This week, Editor-in-Chief Elliot Williams and Contributor Emeritus Kristina Panos chewed the fat about the coolest hacks of the previous week. But first, a bit of news — our Low Power Challenge fizzled out this week, and boy did we have a lot of entries at the last minute. We love to see it though, and we’re going to get judging ASAP.
Don’t forget, this weekend is Hackaday Berlin! Livestreaming for this one may be iffy, but we’ll have the talks up for you eventually, so don’t fret too much if you can’t make it in the flesh this time.
Kristina definitely got What’s That Sound this week, but her answer will of course be bleeped out. Then it’s on to the hacks, beginning with a 6-DoF controller that does everything in interesting ways and a printed shredder that eats like a goat. From there we cover bolt dispensers, coffee grinders with Bluetooth weighing, camera calibration, and a $50 pen plotter that’s definitely a hack. Finally, we discuss the virtues of physicality when it comes to SIM cards and recorded music.
Check out the links below if you want to follow along, and as always, tell us what you think about this episode in the comments!
And/or download it and listen offline.
Episode 211 Show Notes:
What’s that Sound?
- hmm, what could it be? Fill out the form for your chance to win a Podcast T-shirt.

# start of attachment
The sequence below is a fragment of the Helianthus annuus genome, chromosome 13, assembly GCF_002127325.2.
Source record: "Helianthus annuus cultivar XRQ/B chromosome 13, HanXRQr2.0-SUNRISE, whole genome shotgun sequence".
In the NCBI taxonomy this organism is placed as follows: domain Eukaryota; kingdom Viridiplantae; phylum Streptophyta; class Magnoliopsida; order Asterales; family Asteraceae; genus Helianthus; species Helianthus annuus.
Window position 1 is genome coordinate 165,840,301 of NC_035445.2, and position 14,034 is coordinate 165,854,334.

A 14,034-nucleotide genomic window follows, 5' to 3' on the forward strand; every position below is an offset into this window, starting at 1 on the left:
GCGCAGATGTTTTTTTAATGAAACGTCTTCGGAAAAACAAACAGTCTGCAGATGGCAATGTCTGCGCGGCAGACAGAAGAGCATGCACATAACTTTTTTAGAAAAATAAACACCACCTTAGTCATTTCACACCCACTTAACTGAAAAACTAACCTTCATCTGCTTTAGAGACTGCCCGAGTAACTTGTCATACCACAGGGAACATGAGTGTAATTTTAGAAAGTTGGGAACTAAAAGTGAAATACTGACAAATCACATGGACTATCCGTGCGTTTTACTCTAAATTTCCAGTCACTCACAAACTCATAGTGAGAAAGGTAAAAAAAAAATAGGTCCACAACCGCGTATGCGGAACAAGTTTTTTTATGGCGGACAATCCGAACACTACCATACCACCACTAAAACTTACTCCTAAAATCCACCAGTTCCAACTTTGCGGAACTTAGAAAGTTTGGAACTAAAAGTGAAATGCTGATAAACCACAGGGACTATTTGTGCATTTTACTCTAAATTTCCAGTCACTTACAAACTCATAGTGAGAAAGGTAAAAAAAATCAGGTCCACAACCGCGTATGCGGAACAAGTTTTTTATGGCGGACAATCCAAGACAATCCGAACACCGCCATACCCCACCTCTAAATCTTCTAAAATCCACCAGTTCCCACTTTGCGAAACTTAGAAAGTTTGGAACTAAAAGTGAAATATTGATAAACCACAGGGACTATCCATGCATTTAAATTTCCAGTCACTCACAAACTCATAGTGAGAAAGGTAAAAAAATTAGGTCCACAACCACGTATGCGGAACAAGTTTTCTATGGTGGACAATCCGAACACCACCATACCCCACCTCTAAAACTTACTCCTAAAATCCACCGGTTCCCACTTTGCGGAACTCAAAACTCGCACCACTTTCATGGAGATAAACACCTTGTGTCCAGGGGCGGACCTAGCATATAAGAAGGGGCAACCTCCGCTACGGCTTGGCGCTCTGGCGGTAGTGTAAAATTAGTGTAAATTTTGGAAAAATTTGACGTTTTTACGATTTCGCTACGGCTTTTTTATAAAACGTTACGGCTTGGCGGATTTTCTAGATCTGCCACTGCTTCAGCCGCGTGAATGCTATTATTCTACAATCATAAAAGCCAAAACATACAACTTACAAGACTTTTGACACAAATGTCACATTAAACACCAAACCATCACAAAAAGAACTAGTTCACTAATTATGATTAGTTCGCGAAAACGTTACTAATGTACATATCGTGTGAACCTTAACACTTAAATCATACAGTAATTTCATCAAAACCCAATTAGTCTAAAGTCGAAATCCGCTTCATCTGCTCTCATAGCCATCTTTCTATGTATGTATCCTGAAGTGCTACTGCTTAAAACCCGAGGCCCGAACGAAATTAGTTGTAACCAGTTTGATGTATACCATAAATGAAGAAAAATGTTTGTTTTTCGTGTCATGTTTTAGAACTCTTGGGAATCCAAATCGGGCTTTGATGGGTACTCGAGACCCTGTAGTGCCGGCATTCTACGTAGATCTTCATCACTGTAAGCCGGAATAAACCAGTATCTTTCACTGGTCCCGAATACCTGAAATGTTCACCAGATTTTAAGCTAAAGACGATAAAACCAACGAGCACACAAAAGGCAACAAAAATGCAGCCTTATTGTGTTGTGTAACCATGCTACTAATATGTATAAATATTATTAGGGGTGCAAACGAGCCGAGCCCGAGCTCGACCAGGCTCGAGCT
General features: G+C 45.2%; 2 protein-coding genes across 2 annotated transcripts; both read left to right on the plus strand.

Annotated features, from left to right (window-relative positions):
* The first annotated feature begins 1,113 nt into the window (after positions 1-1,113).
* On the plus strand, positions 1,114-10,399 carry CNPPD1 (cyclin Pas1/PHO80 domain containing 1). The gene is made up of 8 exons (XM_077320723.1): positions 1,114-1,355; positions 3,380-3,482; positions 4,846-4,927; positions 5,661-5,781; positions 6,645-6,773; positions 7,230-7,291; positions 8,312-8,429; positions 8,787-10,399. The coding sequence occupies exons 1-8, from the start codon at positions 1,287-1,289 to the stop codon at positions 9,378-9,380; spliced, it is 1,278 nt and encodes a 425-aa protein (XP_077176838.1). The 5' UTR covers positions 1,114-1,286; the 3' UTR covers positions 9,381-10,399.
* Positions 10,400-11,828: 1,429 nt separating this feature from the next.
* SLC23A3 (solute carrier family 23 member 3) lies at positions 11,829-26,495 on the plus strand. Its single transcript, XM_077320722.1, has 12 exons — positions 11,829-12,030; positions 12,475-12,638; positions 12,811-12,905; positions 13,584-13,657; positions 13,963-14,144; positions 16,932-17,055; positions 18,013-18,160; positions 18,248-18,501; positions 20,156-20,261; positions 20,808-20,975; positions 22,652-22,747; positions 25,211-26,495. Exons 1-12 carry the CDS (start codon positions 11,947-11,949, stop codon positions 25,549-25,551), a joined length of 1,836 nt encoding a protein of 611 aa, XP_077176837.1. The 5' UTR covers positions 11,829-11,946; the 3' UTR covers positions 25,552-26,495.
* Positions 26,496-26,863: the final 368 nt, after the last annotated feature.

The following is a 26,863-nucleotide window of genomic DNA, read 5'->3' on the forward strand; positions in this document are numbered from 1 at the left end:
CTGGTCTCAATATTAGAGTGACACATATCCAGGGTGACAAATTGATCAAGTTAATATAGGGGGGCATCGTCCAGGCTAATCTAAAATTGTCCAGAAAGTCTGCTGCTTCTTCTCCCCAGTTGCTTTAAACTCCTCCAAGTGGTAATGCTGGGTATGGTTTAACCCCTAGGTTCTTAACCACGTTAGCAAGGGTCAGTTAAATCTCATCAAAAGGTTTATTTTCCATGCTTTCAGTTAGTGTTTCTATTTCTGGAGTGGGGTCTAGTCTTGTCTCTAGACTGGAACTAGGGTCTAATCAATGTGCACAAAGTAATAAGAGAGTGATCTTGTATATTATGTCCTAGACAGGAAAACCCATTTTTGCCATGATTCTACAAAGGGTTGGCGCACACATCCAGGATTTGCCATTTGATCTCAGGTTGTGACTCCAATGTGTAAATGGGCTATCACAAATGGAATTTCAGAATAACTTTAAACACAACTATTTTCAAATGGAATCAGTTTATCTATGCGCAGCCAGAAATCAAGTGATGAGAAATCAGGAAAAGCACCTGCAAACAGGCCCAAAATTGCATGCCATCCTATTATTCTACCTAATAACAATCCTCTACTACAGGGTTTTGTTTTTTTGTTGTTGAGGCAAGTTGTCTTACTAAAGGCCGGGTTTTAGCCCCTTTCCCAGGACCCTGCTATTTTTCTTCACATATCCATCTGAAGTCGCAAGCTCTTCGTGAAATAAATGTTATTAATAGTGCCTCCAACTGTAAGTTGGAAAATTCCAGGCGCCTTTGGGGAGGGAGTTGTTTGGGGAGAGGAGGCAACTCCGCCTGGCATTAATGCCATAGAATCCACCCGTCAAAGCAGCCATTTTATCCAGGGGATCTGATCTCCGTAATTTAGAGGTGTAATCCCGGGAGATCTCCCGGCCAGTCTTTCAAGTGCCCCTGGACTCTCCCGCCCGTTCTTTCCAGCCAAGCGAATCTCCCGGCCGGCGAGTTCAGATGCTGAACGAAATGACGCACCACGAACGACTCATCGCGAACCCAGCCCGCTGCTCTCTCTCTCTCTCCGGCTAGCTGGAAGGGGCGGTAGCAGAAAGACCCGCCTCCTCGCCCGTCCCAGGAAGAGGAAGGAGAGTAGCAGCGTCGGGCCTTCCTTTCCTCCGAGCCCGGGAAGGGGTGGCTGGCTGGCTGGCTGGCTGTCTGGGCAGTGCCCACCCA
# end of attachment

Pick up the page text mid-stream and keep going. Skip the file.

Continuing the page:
Interesting Hacks of the Week:
- Haptick: The Strain Gauge Based 6DoF Controller
- 3D-Printed Shredder Eats Lettuce For Breakfast
- Dispense 60 Bolts In 2.3 Seconds
- Broken Pocket Watch Becomes Pocket Sundial
- Coffee Grinder Gets Bluetooth Weighing
- Elliot’s Picks:
- Kristina’s Picks:
2 thoughts on “Hackaday Podcast 211: Pocket Sundial, Origami Llama, PCB Spacemouse”
The reason why people went for the audio quality debate was because the argument for the “tea ceremony” point has no contest. It’s just true, so nothing left to say. Saying you wouldn’t have scratching without vinyl? Think again!
Touche! That’s a superb demo.
I’ll even be willing to give you that tape manipulation probably precedes vinyl, at least in academic music circles.
Still, I’ll stand my ground: physical media afford physical manipulation and play.
I’ve been meaning to mess around with tape recorders for a while now. That article we published on the tape echo (https://hackaday.com/2023/03/10/a-tape-loop-echo-you-can-build/) pushes me.
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